TeJay
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Old 06-11-2013, 01:28 PM   #6
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Before you go spending money to try and modify something that shouldn't need modifying to use for the first time. I would consult an attorney and find out about your local "Lemon Laws". A lawyer may be cheaper than modifying a poor design to work properly.

Some states have provisions for RV's which include travel trailers. While it doesn't cover things in the living area. This is obviously a chassis defect which is covered under the lemon law in most states which have RV provisions.

Check your state here:
Lemon Law - State By State Lemon Laws


Actually in some states, hiring a lawyer is 100% free. Like my state, if you sue someone you can also sue for lawyers fees which is how they get paid. They buy back your RV for what you paid for it, and the lawyers get paid their fees. Making it a no brainer to file a claim.



And if RV's are covered under the lemon law in your state. No worries because of the federal Magnuson-Moss Warranty Act states that the manufacturer of any product — from your toaster to your lemon RV — must abide by the warranty. Same applies here, get a lemon law lawyer to take your case for free, they can also sue for fees.
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Old 06-11-2013, 07:29 PM   #7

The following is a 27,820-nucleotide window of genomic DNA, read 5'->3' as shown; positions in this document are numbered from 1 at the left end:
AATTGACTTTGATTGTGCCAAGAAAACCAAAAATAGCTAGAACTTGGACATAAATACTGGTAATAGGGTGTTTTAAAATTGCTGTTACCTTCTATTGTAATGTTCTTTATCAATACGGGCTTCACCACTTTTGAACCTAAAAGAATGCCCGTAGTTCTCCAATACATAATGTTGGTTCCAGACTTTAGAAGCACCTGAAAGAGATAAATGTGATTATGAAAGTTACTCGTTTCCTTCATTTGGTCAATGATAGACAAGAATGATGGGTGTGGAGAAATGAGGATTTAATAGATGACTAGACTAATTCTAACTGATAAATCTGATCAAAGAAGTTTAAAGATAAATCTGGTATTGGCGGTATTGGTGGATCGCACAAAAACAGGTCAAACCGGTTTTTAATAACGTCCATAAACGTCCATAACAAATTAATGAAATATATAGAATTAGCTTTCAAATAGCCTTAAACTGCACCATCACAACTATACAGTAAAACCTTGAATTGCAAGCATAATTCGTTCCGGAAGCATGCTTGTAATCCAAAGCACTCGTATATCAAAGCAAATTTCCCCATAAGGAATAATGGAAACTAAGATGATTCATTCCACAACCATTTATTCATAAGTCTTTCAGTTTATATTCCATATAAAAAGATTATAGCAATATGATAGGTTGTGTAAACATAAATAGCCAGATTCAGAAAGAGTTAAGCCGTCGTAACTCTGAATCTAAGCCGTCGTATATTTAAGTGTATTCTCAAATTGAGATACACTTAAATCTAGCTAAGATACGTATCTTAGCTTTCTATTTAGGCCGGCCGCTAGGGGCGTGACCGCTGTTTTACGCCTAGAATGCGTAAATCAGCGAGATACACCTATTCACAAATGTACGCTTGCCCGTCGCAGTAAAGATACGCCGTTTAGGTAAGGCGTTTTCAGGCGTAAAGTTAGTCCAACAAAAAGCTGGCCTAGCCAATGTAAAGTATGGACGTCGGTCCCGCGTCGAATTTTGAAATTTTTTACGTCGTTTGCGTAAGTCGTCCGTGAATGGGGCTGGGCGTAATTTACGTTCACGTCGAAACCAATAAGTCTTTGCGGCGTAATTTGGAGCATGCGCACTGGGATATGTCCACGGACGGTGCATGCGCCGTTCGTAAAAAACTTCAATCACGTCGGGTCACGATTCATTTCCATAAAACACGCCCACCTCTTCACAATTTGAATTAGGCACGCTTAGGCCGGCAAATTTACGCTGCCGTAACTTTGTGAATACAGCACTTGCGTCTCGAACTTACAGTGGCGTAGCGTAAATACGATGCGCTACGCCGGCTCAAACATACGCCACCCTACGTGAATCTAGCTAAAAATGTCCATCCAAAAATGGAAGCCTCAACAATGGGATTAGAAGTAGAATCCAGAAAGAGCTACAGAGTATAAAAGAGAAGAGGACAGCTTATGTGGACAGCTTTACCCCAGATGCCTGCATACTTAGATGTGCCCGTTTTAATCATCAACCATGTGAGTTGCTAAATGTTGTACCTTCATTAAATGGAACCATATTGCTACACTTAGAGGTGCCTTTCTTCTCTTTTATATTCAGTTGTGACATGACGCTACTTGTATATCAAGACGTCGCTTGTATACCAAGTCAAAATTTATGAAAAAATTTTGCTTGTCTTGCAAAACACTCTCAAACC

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I wouldn't put shocks on this thing because the frame is already weak. Adding a shock mount is going to put new torque on the frame and make the problem worse.

The crossmembers are supposed to keep the frame from twisting side-to-side like in your description... perhaps they left some out that were supposed to be there?

I have a lippert frame too, and while the metal is quite thin in a lot of places it doesn't appear to flex like yours. However, my TT is only 5250 lbs GVW.
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Old 06-12-2013, 10:49 AM   #8
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Got a call yesterday from the dealer and KZ is stepping up to the plate and resolving this in a big way.

Don't want to get into specifics just yet but will post the final outcome. We are ecstatic! Very impressed with KZ for doing something.